Jump to content

Pre-Nursing Student Needs Educational Path Advice



I am new to this community and am hoping to find some advice. I will be completing my schooling in California. I am at the very beginning of my path towards becoming an RN. I already have a bachelor's degree in Sociology and have satisfied most of the basic GE requirements. On 1/25 I will be starting my prerequisites (Biology, Chemistry and a lab). I am planning on finishing Microbiology, Anatomy and Physiology during the next semester at my community college.

My question is this - how do you choose which path to follow towards becoming an RN? I have learned there is the option of becoming an LVN/LPN first, and then a 30 unit bridge program available afterward. The other options are and associate of science degree, or a BSN program at a four year college. The option I am most interested in is the associate of science degree, but there are so many to choose from, and each has slightly different prerequisites. I'm feeling horribly overwhelmed. I have also been told that having a bachelor's degree will bump me to the bottom of many wait lists. Also, I have discovered that most RN programs won't accept your application until the prerequisites are finished. What are you supposed to do in the meantime while you wait to hear if you are accepted?!

I'm looking for any advice possible as I start down the seemingly long path ahead of me....just have to stay positive and keep focussed!

HouTx, BSN, MSN, EdD

Specializes in Critical Care, Education. Has 35 years experience.

Sorry you are experiencing such a high level of frustration with this process. I know it doesn't help much, but nursing education is a bit different and these differences explain some of the snags you are running into.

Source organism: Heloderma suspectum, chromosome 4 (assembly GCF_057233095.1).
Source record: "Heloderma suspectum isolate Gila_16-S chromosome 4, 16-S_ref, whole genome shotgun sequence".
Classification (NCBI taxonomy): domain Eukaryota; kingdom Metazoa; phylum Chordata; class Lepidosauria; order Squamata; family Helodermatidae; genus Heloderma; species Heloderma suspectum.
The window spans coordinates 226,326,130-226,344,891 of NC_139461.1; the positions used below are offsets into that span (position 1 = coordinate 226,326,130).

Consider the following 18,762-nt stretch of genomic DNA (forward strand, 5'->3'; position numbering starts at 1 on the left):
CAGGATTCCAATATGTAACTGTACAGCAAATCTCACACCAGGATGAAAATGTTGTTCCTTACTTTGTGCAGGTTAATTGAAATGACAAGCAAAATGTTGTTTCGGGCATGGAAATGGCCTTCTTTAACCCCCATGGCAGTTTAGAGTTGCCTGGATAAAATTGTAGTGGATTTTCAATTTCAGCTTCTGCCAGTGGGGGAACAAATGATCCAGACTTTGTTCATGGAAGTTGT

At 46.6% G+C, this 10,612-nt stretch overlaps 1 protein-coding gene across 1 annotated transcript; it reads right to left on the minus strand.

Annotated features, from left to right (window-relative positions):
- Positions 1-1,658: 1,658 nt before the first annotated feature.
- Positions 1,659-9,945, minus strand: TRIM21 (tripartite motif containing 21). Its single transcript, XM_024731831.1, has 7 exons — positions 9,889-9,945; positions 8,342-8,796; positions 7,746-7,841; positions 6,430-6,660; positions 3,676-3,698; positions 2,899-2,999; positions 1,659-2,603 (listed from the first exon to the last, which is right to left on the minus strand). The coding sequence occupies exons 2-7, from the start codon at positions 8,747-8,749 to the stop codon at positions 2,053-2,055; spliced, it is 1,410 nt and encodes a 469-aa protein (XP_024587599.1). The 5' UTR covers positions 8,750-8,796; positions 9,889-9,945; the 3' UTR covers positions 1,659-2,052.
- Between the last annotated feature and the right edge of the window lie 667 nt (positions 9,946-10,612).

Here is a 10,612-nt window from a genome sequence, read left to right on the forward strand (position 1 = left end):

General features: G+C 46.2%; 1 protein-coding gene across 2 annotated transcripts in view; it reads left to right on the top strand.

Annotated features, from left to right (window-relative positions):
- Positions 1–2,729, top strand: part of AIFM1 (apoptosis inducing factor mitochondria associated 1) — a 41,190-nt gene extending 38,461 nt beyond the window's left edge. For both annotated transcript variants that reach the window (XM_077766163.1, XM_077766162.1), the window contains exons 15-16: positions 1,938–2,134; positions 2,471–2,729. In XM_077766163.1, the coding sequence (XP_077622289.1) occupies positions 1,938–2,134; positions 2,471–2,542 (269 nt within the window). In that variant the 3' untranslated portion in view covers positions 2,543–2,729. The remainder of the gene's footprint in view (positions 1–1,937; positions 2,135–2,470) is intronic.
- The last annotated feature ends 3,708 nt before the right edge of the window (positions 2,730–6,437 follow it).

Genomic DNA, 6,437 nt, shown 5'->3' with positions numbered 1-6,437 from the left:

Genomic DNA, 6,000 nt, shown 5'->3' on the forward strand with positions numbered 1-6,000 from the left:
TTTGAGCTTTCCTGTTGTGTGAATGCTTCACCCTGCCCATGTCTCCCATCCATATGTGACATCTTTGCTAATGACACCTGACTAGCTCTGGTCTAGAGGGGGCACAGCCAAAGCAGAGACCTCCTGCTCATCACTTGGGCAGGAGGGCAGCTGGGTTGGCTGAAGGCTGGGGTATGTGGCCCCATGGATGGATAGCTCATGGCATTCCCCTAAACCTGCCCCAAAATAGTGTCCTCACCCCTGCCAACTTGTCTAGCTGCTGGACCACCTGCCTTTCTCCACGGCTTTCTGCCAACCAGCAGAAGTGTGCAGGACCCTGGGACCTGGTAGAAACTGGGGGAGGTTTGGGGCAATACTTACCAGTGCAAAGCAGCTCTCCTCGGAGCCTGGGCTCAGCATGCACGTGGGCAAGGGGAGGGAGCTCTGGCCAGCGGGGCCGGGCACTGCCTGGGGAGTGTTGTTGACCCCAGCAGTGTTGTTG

Nursing programs have a very high attrition rate. It is not unusual for only 50% of an incoming class to make it to graduation. Therefore, most schools do not bother reviewing applications or granting admission to anyone who has not completed all pre-requisites. This does not seem to stop the continuing flood of applicants. Nursing is suddenly very popular as a career choice again -- Especially for people who are seeking a "recession proof" job. However, like most popular conceptions about nursing - this is a myth.

Pre-requisite classes can be a real drag but obtaining a VERY high GPA should be your focus. Entry into nursing school is extremely competetive and this is one of the critical determinants. You may be tempted to search for an 'easy' path that guarantees more rapid entry - such as enrolling in an LVN program or opting for a commercial school. But I would advise you to focus on obtaining your BSN. This investment will pay off in the long run and open the door to career advancement possibilities. Have you looked at any 'second career' BSN programs? These normally have a faster pace and fewer applicants so you would have better odds for acceptance.

Best of luck to you! Hang in there - you are in for the ride of your life.

I was intimidated by the BSN programs, though there is an excellent one offered at the same college where I finished my undergraduate work. My main focus this coming year will definitely be high grades in all prerequisite courses, even though chemistry and microbiology make my knees shake! Should I be trying to knock CNA training out of the way as well?

I'll look into second career BSN programs. I thought an associates degree sounded more doable, but at this point work is work and if I'm going to commit to an uphill path, I might as well choose the wisest one.

*[i just checked out the program offered at CSU San Marcos. The prerequisites made my head spin! I don't foresee myself in college for another four years. I think I'll keep focused on the A.S. path.]

I spoke to a friend in Seattle this morning who recently completed her BSN program and is now a licensed nurse. She has yet to find employment, and so do many of her classmates. Unfortunately, I think nursing may have gained the reputation of a "slam dunk" career, but in reality it seems there's certainly no overabundance of jobs. Thanks for the advice.

Edited by BeanTrees